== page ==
But I needed to visit the residential neighborhood to make sure it had all the elements to make the story work. So on a grey February day, I bundled myself up and took the subway to Coxwell station. There I got a southbound bus to Gerrard. I walked the neighborhood taking pictures. Yes. Despite the bleakness of the wintry landscape,  I could  imagine my detectives relentlessly searching here in September 2015.


Coxwell Street is key part of crime story setting

Coxwell Street plays a crucial role in the setting of “That Damn Cat”

 Where to find the body?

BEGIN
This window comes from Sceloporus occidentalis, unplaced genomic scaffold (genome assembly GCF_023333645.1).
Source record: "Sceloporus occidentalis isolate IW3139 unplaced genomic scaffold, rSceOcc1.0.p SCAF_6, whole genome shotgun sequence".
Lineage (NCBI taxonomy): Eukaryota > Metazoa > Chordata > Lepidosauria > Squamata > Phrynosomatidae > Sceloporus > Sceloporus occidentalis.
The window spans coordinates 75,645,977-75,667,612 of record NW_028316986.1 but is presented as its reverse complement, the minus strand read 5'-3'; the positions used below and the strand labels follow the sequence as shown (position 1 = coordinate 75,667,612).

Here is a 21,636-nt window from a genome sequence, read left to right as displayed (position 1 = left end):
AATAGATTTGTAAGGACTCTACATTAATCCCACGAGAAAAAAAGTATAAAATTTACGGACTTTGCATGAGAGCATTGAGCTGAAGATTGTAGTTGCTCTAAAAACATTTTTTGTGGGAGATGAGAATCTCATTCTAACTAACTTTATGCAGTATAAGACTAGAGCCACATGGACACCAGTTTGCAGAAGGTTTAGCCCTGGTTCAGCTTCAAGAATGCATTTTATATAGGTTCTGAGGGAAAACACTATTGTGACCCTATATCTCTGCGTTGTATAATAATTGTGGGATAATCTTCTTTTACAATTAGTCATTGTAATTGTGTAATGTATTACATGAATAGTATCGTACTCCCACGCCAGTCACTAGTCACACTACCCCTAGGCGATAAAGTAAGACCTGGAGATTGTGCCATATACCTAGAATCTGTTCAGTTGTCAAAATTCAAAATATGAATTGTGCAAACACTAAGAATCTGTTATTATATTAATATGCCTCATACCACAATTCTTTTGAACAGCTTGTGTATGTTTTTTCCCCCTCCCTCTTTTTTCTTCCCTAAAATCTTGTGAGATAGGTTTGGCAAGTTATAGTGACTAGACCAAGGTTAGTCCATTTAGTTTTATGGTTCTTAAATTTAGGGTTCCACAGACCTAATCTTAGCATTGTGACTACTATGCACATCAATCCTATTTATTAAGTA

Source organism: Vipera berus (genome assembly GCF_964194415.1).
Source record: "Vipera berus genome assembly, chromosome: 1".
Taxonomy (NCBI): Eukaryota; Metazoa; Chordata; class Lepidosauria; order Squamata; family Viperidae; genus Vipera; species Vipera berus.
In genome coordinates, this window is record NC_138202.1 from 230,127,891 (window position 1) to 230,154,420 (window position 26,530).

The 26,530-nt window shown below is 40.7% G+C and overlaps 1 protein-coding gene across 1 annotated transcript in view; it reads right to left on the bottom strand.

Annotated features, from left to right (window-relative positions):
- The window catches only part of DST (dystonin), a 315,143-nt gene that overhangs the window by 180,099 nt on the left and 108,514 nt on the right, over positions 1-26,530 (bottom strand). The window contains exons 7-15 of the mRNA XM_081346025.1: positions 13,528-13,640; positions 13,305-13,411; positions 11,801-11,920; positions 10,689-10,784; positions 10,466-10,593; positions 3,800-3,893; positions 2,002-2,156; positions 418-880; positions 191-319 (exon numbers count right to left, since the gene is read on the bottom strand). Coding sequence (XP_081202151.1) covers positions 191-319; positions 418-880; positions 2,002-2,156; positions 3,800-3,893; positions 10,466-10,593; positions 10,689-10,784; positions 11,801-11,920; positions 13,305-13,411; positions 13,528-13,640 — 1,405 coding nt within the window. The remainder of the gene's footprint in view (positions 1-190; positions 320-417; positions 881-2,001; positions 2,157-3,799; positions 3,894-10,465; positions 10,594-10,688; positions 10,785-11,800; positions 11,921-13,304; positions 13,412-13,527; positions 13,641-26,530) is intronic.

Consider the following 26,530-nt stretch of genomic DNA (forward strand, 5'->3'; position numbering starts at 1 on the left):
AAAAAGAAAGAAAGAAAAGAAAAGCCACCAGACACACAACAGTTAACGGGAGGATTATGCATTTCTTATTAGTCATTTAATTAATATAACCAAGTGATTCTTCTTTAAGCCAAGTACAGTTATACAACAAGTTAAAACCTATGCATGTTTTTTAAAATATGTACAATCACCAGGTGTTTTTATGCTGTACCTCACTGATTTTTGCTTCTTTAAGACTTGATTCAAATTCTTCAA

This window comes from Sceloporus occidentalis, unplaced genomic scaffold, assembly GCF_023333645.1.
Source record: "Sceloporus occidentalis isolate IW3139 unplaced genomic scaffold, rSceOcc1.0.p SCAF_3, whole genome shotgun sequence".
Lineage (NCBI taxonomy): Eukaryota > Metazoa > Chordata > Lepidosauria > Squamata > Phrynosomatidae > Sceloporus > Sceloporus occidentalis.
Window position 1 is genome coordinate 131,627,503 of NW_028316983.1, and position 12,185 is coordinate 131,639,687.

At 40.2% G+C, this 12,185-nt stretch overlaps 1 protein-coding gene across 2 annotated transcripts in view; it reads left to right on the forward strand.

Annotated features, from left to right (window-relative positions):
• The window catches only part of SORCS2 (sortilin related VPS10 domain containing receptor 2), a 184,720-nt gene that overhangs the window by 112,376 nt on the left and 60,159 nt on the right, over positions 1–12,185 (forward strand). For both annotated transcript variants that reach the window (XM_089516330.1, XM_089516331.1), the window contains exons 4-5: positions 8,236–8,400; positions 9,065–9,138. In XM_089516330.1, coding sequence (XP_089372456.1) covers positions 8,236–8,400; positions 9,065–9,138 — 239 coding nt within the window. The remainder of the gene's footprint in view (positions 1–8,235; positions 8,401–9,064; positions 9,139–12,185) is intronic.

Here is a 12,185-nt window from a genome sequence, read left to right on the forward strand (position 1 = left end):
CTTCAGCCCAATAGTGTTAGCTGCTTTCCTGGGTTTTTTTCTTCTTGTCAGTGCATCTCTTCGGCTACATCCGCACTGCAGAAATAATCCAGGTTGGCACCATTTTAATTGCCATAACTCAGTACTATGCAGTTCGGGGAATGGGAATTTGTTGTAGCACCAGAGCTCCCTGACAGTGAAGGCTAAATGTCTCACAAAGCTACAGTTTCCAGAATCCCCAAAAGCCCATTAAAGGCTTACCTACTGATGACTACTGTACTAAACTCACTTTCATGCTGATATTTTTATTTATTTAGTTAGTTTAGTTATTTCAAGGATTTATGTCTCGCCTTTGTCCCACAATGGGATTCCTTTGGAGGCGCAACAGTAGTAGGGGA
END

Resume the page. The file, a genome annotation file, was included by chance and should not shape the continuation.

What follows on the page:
Since this was a police story, I wanted  homicide and forensics teams on the first page of the story. That meant establishing at the outset where the police discover the body. I also wanted the body hidden away from the actual scene of the crime.

Toronto is a city of  rivers, rivulets and wooded ravines. The western and northwestern ravines have, in particular, seen their share of murdered bodies. East Toronto ravines are not as popular. I figured a body disposed in an eastern ravine would have more shock value.

Williamson Park ravine has steep banks covered in a thick jumble of weedy trees and dense undergrowth. Small’s Creek meanders through it ending in an ugly sewer. This is a  wilderness with a distinctly urban edge, a perfect hiding place for a dead body.

Where to place the crime scene?


Toronto ravine houses

Bungalows in the vicinity of a Toronto ravine in the setting of “That Damn Cat”